The study examines the ways in which the Israeli-Palestinian conflict shapes and transforms the interests, narratives and options of relevant actors, in light of the failure of peace talks and the continuing occupation of the West Bank. The first contribution examines the Israeli discourse, laying out how the absence of resolution creates a paradoxical situation where majorities exist both for a two-state solution and against a Palestinian state. This translates politically into growing paralysis in relation to possible peace talks.
The second contribution analyses how the Palestinian leaderships in Ramallah and Gaza City relate to the Israeli occupying power, within a spectrum of negotiations, resistance rhetoric and direct and indirect cooperation. The contribution also elaborates how the leaderships unintentionally became accessories to the occupying power. The third contribution explores how the EU’s engagement suffers a discrepancy between stated objectives (two-state solution, Palestinian development) and achieved outcomes. It proposes concrete measures for resolving the conundrum. The fourth contribution examines the humanitarian organisation UNRWA, which operates under conditions of occupation and – inevitably but unwillingly – becomes a party to the conflict.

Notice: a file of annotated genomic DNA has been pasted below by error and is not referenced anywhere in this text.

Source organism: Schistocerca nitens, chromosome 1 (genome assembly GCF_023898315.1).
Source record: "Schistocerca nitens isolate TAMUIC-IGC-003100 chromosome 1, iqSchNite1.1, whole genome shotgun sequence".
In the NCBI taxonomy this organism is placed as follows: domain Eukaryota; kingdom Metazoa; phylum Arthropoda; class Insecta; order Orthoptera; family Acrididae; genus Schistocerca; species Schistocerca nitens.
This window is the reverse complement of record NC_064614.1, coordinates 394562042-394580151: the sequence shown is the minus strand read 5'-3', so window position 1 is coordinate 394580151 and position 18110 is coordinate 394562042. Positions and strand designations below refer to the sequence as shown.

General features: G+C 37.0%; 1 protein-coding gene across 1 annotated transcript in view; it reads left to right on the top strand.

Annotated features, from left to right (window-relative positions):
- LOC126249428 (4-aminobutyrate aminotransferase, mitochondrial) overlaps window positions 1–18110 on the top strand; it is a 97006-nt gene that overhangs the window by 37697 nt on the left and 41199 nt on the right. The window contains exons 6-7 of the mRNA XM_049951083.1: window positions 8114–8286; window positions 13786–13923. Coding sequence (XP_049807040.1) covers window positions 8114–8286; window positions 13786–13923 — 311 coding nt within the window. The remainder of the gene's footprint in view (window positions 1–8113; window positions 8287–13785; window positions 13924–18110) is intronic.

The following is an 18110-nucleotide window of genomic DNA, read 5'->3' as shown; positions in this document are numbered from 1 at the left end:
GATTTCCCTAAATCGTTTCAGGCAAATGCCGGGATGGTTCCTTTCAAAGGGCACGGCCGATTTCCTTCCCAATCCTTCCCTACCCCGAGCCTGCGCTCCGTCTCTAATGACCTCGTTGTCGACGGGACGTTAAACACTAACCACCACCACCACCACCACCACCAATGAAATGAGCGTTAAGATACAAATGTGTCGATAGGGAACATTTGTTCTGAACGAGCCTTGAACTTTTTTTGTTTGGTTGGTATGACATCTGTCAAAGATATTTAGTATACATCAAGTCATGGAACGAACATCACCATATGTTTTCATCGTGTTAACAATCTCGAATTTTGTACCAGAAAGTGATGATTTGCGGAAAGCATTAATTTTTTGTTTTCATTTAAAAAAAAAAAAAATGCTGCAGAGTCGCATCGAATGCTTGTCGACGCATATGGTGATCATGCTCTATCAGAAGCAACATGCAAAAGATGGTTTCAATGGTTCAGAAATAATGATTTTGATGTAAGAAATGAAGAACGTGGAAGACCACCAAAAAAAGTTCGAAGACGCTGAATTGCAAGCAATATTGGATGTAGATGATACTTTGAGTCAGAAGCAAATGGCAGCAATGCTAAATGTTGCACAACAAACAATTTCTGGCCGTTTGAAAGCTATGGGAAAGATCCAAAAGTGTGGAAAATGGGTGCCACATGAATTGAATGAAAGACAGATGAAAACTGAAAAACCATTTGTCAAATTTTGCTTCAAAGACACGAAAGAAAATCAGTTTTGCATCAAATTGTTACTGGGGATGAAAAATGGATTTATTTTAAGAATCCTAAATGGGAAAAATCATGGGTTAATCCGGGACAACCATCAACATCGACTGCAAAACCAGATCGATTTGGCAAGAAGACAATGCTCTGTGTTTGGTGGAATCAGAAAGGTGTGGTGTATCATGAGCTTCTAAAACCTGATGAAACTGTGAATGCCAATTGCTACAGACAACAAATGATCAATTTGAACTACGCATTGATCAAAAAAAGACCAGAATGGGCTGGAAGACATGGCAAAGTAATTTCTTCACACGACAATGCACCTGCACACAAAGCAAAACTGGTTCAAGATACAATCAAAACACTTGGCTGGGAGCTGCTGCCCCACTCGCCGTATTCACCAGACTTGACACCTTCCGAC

The fifth and last contribution examines the Israel lobby in the United States. Whether the occupation of the West Bank lies in Israel’s interests is found to be increasingly controversial among American Jews, and creating divisions within the Israel lobby.
Table of Contents
Issues and Recommendations
The European Union and the Israeli-Palestinian Conflict: From Declaration to Action?
Why the Permanent Tensions between UNRWA and Israel?